Now, it could have been worse; I almost bought a Plymouth Sundance convertible, but the dealer was a dick.

  • avatar
    namesakeone

    According to one of the car magazines, the Capri had a curious instruction in th eowner’s manual:

    Your car is equipped with either:

    –a 5-speed transmissionn, or

    –a 4-speed automatic transmission (optional).

    If you do not know which one your car has, contact your dealer.

    • 0 avatar
      rudiger

      That’s pretty funny. I wonder what the dealer’s response would be when contacted.

      Actually, it should probably read:

      “If you don’t know which one your car has, tear up your driver’s license and sell your car – you’re too stupid to be trusted to operate a motor vehicle”.

  • avatar
    JLGOLDEN

    I worked for a Ford-Mercury dealer when the Capri was available. Nice color (Cayman Green, I think) and the body style is tasteful even at this point. But wow, these were dog-slow and body flex created awful pops & creaks in the structure. Yeesh.

  • avatar
    jayzwhiterabbit

    This car looks very similar to some older Toyota Celica models from back then I agree that Mazda mechanicals were terrible then…everyone I knew who bought the soap-bar 626′s in the ’90s had terrible problems. MX6′s and the first Probes were crap, too.

  • avatar
    MRF 95 T-Bird

    I see plenty of these on CL or Auto Trader priced anywhere from $1-4k. A tempting buy for a inexpensive weekend roadster. Could they really be more unreliable than a MG or Fiat Spyder?

    • 0 avatar
      azmtbkr81

      It should be reasonably reliable with a stick. Ford/Mazda used this engine in many different vehicles at the time with mostly good results. I had a 10 year old 100K+ mile Mazda MX3 during college with this same motor and never had any issues. It was fairly peppy even with just 105 HP.

      • 0 avatar
        MRF 95 T-Bird

        MX3 would be a neat Junkyard find especially with the oddball small displacement 1.8 V6. I used to see plenty around but they have gone to the wrecking yard like similar small coupes of the era Pulsar/NX 1600/2000,Geo Storm/Impulse, Toyota Paseo.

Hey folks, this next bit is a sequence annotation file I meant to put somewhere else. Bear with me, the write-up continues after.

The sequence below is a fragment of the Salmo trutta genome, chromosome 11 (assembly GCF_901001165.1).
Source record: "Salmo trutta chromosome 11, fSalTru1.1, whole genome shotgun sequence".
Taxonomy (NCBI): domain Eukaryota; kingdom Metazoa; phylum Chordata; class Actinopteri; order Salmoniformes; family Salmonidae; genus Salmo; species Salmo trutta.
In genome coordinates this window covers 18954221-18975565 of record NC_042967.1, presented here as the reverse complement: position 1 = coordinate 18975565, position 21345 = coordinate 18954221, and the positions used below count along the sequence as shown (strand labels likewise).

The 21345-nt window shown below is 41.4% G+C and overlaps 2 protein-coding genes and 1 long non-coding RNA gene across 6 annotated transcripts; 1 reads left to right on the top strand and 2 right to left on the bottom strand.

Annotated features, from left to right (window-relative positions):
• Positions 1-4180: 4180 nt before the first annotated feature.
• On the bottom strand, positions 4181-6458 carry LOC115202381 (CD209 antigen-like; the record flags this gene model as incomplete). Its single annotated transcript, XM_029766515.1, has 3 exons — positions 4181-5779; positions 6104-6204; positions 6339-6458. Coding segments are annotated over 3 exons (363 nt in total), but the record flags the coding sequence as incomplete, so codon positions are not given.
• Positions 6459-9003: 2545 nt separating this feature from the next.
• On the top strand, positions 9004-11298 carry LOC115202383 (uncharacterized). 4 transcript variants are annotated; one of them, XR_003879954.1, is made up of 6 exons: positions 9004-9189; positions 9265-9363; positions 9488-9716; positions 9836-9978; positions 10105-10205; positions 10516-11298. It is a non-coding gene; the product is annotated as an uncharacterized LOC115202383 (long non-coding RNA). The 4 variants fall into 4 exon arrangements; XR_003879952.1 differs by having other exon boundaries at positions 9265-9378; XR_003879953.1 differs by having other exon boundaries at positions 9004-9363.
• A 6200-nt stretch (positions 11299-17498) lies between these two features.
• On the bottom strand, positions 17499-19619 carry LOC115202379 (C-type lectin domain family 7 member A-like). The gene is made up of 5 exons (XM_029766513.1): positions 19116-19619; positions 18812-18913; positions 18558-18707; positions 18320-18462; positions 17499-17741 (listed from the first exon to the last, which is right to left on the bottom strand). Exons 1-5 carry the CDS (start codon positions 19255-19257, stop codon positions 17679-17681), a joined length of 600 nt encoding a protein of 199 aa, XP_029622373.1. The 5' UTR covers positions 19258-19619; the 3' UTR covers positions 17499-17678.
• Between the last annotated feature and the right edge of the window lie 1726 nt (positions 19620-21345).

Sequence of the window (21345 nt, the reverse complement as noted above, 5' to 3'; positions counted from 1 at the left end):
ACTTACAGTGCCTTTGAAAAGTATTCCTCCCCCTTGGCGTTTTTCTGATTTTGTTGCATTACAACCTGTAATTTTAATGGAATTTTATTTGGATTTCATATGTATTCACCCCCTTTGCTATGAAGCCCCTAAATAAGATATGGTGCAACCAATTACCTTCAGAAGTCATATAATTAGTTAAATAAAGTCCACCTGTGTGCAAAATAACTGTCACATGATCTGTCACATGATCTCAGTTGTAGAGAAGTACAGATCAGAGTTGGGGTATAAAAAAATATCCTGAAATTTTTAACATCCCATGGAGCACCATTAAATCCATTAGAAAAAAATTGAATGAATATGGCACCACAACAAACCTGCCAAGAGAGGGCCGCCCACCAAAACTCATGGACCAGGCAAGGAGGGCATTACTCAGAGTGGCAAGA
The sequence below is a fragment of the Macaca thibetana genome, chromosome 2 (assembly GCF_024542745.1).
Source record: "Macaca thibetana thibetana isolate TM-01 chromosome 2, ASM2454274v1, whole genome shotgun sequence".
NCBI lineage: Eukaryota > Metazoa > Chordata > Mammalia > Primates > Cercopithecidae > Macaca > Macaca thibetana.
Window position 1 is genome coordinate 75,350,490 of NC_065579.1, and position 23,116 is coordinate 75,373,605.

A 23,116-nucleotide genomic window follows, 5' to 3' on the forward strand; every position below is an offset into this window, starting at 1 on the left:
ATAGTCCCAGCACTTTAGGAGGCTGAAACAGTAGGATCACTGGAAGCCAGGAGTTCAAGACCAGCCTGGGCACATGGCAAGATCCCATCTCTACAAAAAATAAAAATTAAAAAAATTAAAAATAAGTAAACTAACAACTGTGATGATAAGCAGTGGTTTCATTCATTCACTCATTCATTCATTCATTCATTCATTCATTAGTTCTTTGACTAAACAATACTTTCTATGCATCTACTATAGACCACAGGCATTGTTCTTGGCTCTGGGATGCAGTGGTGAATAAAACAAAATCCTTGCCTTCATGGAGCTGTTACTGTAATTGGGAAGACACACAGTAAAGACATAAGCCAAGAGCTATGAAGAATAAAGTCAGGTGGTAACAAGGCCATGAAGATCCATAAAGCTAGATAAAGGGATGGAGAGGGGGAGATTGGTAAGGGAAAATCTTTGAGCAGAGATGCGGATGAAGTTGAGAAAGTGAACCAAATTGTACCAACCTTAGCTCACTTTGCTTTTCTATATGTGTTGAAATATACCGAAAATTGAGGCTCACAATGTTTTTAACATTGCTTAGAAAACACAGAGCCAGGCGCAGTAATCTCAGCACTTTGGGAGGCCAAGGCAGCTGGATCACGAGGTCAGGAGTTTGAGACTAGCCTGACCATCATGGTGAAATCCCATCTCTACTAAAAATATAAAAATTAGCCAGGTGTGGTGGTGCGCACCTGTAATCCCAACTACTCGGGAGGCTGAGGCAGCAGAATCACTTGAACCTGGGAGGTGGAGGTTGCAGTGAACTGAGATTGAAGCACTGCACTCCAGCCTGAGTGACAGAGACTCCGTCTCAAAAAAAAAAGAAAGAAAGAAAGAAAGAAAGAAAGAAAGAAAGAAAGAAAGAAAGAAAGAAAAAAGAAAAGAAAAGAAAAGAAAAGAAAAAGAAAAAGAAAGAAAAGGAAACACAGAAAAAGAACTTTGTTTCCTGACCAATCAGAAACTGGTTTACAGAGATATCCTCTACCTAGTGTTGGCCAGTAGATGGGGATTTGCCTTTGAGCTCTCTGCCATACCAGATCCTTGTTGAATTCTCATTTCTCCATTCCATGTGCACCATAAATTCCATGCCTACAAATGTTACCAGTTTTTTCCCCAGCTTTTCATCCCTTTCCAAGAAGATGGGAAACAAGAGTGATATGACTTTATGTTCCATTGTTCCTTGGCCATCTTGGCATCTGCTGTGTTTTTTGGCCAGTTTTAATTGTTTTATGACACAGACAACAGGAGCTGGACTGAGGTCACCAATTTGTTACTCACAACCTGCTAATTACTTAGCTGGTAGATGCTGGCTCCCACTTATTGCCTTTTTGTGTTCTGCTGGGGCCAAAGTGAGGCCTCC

• avatar
    dolorean

    Interesting that you got a good pic of the Mercury symbol on the hood. Seem to remember that the Capri was the first car to behold that new Mercury “waterfall” badge instead of the previous Cougar or “Cat” badge that was festooned on all Mercurys prior.

  • avatar
    GS650G

    I test drove one of these in 1991. The salesman was a dick and so was his manager. That turned me off from the start.
    The car had the smallest trunk I ever saw and was cramped inside. It reminded me of a TR7 and not in a good way. The handling was unresponsive and the car was dead slow.

    I bought an SL-1 Saturn and was glad I did.

  • avatar
    leilapk

    REALLY , THE TRUTH THAT YOU HAVE NO CLUE ABOUT THE CAPRI…

    http://en.wikipedia.org/wiki/Mercury_Capri

    Second Generation (1979–1986)

    During this period, a version of the Ford Mustang was sold through Lincoln/Mercury dealers as the Mercury Capri, giving Mercury a pony car for the first time since the Mercury Cougar was upsized in 1974 to complement the Ford Thunderbird. The Capri was built on the Ford Fox platform, which was used for the Mustang from 1979 to 1993 with a design change in 1994. It was the only Mercury Capri generation with a V8 engine.

    • 0 avatar
      DubTee1480

      REALLY, THE TRUTH THAT YOU CAN’T READ TO THE BOTTOM OF A WIKIPEDIA ENTRY BEFORE POSTING ON A WEB FORUM AND MAKING AN ASS OF YOURSELF…

      http://en.wikipedia.org/wiki/Mercury_Capri

      From the SAME article:

      Third Generation (1991–1994)

      Ford Australia produced a Mazda Miata rival named the Ford Capri from 1989, which ironically, was based around many Mazda 323 mechanics. Therefore, it is Front Wheel Drive as opposed to the Mazda Miata’s Rear Wheel Drive. From the 1991 model year, this car was sold in North America as the Mercury Capri. The car was sold until the 1994 model year with minimal changes (1994 models did get a minor cosmetic update that included new front and rear bumpers as well as taillights).